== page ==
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Netflix Gets Streaming Competitor in Argentina

10 Oct, 2011 By: Erik Gruenwedel

Telecom Argentina launches $120 million platform that gives subscribers access to more than 2,500 titles — including adult — for $11.90 a month

Netflix’s move into Latin America has rattled another competitor to act. Telecom Argentina has launched a movie streaming service called ArnetPlay that gives subscribers access to 2,500 catalog movies, TV shows and adult content.

The streaming service, which is available for $11.90 a month (50 pesos), now is available for $10 a month for six months to new subscribers.

Underscoring Hollywood’s clout no matter the distribution channel, ArnetPlay will not include new-release studio titles in the subscription program. Those titles will be available on transactional video-on-demand starting at $3.80 (16 pesos) each.

Telecom Argentina reportedly believes it can sign up 15,000 subs in the first six months and 40,000 after one year.

The streaming upstart joins another recently bowed over-the-top, or OTT, cable competitor called OnVideo from Telefónica. As in Spain, Netflix and other OTT services face their stiffest competition from online platforms offering free pirated content. In Argentina that is Cuevana.tv.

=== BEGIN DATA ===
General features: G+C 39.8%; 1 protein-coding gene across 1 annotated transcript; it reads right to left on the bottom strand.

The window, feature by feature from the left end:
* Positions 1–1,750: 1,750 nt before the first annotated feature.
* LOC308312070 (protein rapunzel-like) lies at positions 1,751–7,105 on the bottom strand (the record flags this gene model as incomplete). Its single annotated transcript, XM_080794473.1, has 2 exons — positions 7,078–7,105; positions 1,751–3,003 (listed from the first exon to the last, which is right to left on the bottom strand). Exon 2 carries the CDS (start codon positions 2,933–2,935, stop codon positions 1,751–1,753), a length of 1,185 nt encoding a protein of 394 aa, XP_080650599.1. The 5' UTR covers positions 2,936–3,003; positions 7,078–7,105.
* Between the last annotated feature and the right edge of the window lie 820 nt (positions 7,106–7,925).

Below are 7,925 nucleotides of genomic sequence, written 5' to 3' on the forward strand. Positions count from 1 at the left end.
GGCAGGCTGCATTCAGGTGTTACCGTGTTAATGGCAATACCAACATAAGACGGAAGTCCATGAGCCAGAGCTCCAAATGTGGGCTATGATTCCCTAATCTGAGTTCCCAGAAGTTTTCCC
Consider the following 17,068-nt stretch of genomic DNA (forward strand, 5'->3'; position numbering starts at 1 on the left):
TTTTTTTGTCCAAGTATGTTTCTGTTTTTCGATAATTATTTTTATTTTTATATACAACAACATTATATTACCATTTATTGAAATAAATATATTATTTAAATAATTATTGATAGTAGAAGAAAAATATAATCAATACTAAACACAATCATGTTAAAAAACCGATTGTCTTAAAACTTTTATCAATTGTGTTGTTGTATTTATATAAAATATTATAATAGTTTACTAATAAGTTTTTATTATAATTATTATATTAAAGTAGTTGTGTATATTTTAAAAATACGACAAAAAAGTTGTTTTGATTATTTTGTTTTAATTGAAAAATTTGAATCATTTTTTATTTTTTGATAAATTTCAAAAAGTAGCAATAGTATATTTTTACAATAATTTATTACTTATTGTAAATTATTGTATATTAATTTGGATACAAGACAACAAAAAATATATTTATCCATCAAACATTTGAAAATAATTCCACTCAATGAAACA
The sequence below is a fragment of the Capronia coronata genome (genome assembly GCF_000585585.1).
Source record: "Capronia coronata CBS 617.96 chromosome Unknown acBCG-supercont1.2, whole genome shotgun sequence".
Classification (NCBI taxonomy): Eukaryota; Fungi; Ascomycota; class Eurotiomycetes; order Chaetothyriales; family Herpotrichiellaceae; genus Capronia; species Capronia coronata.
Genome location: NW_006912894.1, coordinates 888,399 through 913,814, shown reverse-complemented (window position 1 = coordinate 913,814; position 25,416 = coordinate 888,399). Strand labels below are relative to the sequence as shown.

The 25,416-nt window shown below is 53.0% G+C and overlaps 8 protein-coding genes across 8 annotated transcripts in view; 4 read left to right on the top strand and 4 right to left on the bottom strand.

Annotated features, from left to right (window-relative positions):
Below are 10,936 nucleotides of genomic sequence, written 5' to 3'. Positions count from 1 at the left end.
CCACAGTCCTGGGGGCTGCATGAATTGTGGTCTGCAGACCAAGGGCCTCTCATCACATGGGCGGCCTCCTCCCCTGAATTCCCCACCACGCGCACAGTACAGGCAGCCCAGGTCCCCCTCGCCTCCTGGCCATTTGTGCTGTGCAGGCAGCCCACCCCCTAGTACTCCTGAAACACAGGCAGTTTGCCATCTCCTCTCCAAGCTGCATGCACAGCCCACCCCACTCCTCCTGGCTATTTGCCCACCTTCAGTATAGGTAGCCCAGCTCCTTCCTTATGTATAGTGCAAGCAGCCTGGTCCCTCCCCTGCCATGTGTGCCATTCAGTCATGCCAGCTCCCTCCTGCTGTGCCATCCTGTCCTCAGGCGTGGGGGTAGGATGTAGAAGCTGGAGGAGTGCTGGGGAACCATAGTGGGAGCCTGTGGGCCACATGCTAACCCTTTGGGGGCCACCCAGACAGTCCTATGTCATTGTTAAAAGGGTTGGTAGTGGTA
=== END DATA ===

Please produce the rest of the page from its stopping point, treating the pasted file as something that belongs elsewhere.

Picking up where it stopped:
The Walt Disney Company Latin America last month said it would offer new and catalog movies and TV content to NetMovies, an upstart streaming platform in Brazil.

In a media event last week in France, Netflix CCO Ted Sarandos said services offering pirated content provide Netflix with an opportunity to roll out a superior platform with better content and user interface. He said consumers would prefer to obtain higher-quality (resolution and sound) movies and TV shows through legitimate sources, if offered a user-friendly, fairly priced alternative.

The executive cited Netflix’s launch last year in Canada — a country he said was dominated by users downloading illegally pirated movies from file-sharing platform BitTorrent. Sarandos said that since the launch of Netflix Canada last year, the service has more than 1 million paying members and has supplanted BitTorrent as the preferred source for digital content.

“We are better than free,” Sarandos said. “And that’s what we are trying to do in other territories.”


About the Author: Erik Gruenwedel

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